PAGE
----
Is being bisexual ruining your life?

OK, I admit it, it’s a provocative headline. But the latest number crunching from the Office for National Statistics says that lesbian, gay and bi people rate their ‘quality of life’ as lower than the population at large do.

They find that “People who identified as bisexual had the biggest well-being gap, reporting significantly higher levels of anxiety than any other group, as well as reporting lower levels of life satisfaction and happiness. Three in 10 (30%) of those who identified as bisexual reported high levels of anxiety, compared to two in 10 (19%) heterosexual or straight people.”

That’s half as anxious again as our straight friends. We’re less satisfied with our lives too; we feel less worthwhile as people and less happy. And we do worse on all four measures than do gay or lesbian people.

What was that they used to say to us about having the “best of both worlds”?

While the ONS number crunching was focusing on life satisfaction, the annual British Social Attitudes survey from NatCen also came out in June and showed a few interesting things even if none of it was specific to bisexuality.

Acceptance of same-sex relationships has been growing slowly since a nadir in 1987 – most likely prompted by fear of HIV. But since the same-sex marriage law in 2013 the rate of increase of acceptance has grown, with people changing their minds at about twice the speed of the previous decade.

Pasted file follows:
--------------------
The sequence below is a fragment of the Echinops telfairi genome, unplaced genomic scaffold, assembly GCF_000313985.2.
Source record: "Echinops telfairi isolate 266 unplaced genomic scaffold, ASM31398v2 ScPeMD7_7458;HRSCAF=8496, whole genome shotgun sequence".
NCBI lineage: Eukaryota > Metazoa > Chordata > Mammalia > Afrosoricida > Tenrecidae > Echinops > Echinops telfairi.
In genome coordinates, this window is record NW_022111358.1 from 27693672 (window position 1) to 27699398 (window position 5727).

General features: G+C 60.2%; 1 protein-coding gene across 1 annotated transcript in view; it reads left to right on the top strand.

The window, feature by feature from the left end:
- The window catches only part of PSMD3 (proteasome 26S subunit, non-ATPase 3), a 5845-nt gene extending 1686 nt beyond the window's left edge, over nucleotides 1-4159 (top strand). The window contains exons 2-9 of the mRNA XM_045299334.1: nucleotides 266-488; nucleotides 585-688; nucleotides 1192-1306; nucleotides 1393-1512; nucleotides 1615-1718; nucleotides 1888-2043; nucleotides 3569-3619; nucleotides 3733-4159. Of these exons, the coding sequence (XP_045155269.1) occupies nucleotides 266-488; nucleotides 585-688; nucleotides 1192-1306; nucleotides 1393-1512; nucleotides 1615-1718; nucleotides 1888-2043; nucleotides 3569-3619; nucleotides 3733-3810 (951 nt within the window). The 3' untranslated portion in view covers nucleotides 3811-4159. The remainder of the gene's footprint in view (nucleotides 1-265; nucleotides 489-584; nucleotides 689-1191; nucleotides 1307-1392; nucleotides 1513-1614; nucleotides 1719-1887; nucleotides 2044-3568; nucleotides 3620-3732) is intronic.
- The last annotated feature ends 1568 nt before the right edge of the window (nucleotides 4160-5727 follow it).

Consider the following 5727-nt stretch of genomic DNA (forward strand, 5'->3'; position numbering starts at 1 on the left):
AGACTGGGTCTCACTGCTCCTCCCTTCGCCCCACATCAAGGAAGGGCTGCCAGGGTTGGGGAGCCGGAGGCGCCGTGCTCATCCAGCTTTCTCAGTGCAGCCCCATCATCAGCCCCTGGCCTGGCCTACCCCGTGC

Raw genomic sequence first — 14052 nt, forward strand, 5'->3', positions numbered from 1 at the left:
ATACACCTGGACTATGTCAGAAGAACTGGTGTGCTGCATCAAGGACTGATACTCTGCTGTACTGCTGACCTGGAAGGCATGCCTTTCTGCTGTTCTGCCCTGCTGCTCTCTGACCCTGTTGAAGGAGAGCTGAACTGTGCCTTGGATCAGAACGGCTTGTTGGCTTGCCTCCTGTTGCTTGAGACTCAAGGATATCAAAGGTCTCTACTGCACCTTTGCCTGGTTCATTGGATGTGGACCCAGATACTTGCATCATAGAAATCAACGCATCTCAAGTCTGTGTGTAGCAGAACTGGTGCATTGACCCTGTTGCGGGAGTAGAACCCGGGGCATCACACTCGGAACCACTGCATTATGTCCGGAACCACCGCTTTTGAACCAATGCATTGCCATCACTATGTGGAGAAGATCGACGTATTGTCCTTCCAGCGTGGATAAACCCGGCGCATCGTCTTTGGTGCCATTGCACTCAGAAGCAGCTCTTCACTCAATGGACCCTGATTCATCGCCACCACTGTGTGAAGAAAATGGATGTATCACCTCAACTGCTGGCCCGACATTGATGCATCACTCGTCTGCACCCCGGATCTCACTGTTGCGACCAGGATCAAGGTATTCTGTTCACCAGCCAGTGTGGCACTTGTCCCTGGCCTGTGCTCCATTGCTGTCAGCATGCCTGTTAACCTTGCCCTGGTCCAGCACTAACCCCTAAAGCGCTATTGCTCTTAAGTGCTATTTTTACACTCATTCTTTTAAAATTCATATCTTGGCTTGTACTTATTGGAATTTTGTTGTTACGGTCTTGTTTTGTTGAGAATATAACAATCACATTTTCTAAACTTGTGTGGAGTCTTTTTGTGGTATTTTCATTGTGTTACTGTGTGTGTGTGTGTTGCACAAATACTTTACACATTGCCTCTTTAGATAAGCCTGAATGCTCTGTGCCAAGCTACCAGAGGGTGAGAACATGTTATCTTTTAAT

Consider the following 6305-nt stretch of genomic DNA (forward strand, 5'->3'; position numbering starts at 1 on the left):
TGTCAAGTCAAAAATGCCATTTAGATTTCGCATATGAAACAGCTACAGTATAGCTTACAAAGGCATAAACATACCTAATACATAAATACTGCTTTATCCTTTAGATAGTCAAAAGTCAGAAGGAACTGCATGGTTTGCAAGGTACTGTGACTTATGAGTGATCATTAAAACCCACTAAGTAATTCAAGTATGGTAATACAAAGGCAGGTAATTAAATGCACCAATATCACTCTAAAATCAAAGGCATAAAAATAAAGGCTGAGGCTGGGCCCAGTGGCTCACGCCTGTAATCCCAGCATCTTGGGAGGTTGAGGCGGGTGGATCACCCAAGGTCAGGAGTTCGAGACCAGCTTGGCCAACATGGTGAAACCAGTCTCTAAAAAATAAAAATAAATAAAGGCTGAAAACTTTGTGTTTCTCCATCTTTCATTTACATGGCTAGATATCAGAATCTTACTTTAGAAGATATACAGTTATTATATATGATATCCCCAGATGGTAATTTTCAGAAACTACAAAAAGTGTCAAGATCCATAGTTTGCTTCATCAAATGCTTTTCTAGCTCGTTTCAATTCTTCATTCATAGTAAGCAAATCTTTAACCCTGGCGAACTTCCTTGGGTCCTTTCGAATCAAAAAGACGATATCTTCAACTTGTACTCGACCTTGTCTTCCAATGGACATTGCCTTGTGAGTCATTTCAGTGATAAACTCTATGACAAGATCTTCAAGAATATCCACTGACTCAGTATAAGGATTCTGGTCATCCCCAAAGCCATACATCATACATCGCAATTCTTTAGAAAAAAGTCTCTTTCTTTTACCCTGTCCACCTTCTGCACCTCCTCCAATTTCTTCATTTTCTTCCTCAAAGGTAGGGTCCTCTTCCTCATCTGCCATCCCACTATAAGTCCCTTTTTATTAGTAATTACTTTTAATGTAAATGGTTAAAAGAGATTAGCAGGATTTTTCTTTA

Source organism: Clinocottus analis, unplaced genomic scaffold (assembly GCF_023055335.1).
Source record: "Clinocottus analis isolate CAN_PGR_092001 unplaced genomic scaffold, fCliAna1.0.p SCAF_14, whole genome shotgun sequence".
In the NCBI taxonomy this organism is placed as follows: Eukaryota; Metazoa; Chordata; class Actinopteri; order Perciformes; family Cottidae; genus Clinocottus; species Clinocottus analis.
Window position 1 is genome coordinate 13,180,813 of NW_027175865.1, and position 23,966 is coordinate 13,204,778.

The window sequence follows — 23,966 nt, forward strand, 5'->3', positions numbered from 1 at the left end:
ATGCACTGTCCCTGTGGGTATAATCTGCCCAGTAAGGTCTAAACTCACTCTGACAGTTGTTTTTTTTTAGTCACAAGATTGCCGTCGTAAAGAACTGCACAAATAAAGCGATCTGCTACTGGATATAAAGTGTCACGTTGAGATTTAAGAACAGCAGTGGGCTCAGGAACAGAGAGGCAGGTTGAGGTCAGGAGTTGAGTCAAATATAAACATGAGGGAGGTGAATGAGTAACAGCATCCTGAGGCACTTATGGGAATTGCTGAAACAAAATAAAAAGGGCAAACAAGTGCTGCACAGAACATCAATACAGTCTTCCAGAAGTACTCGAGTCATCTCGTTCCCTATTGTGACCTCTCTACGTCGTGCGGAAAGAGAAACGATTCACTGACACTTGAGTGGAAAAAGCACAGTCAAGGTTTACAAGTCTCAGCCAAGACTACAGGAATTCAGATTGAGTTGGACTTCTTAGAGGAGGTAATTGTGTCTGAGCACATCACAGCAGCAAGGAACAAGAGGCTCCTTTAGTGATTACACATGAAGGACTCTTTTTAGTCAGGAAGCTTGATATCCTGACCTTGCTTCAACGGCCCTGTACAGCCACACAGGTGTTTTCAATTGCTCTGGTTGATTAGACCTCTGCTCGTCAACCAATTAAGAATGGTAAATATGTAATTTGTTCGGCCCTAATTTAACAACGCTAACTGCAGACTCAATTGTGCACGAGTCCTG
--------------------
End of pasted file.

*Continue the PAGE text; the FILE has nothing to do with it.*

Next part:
Not just that, but acceptance amongst Christians (the only faith with big enough a sample size to give very confident figures) has been rising even faster, narrowing a gap which was at its greatest in 2013 as the anti-same-sex-couple rhetoric from the churches was at its loudest.

Past debate around LGBT issues has sometimes highlighted an age gap: younger people more accepting, older people clinging to how the world used to work. But the rate of change is faster than the rate that the population is ageing: older people are changing their attitudes as well as the demographic creep that we were relying on to bring social attitude change over time.

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Graphic below: ONS statistics on self-assessed quality of life, life satisfaction, happiness, and the perception that things you do in life are worthwhile. Interviewees scored themselves out of 10.
Lighter coloured bars, and heterosexual or straight bars are not statistically significant.
Image: ONS, with thanks.